With Syria's air defense response being far more voluminous than seen in past IAF incursions into its airspace, air raid sirens were triggered around the Golan Heights in fear of the missiles or other errant anti-aircraft artillery projectiles landing in Israeli territory. The scale of the response and the loss of the F-16 could also point to the possibility that this was a planned operation on Syria's behalf.
Assad's forces have executed bold, if not outright reckless and illogical maneuvers in other parts of Syria in recent days. The engagement also provides more evidence that Syria has upgraded their existing air defense capabilities and tied their air defense network in with Russia's more advanced sensor network as we have reported on in the past.
The possible involvement of an SA-17 is also interesting because this system is highly mobile, can be operated in a self-contained manner, and can "pop up" unexpectedly. This can leave nearby enemy aircraft vulnerable to ambush attacks even if they are benefitting from high-end mission planning, real-time electronic surveillance measures, suppression of enemy air defense support, and electronic warfare coverage. There have also been reports that Hezbollah has received SA-17s in recent years, which also lends credit to the possibility that this was a "baited" operation.
Just hours after these events took place, another aircraft was shot down in the region, this time over the embattled Syrian province of Afrin. Turkey has launched an incursion into the area and there has been fierce fighting there in recent days. The helicopter in question was a T129 attack helicopter belonging to Turkey. Both its pilot and gunner were killed as a result of the engagement. Turkish President Recep Erdogan has remarked on the loss, stating that those who knocked it out of the sky will "pay a heavy price."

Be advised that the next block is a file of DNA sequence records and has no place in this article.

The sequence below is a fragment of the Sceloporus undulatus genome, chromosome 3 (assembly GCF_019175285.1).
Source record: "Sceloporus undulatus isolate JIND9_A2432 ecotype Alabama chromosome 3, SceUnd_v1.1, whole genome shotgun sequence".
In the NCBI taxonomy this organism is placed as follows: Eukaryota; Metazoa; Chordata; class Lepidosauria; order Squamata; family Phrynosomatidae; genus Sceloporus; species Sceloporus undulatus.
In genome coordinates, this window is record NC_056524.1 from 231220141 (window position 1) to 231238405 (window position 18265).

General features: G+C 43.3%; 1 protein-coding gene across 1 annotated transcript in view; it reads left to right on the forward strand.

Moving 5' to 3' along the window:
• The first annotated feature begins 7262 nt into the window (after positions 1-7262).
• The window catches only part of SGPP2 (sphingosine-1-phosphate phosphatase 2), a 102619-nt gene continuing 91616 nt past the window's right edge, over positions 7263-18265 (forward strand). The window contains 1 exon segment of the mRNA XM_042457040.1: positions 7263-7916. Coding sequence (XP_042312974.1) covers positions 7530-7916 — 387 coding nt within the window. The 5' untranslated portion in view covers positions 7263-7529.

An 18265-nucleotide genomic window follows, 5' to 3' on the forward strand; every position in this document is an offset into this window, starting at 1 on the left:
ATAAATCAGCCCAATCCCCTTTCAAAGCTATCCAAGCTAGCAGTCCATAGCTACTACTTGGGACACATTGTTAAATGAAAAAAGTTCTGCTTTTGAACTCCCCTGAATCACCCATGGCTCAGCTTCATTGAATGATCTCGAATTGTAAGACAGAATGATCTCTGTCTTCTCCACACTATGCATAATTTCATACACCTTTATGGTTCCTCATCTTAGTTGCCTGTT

We will keep this post up to date throughout the day as more details become available.
Update: 7:25am PST—
Iran's Foreign Ministry spokesman Bahram Qasemi made the following farcical comment regarding the shoot-down of the Iranian drone:
"Reports of downing an Iranian drone flying over Israel and also Iran's involvement in attacking an Israeli jet are so ridiculous… Iran only provides military advice to Syria."
No less than two fairly advanced Iranian drones that were capable of firing weapons were downed by USAF F-15Es over southern Syria last year, not to mention Tehran supports a literal army of Shiite militia fighters that fight on behalf of Assad's regime. Iran also has various military installations spread throughout Syria and has even launched ballistic missile attacks on opposition targets in the country. Tehran also uses the country as a conduit to transfer advanced weapons to Hezbollah. These transfers that have been the targets of Israeli airstrikes for years now, something Israel is now outright discussing after years of not commenting on the operations.
Update: 9:20am PST—
Al Arabiya is reporting that an Israeli F-15 was also hit in the SAM barrage, but that jet was able to make an emergency landing.
Also it looks like IAF CH-53 Yasur was involved in the pilot rescue/emergency evacuation which isn't surprising as combat search and rescue is one of the helicopter's primary missions.
Contact the author: Tyler@thedrive.com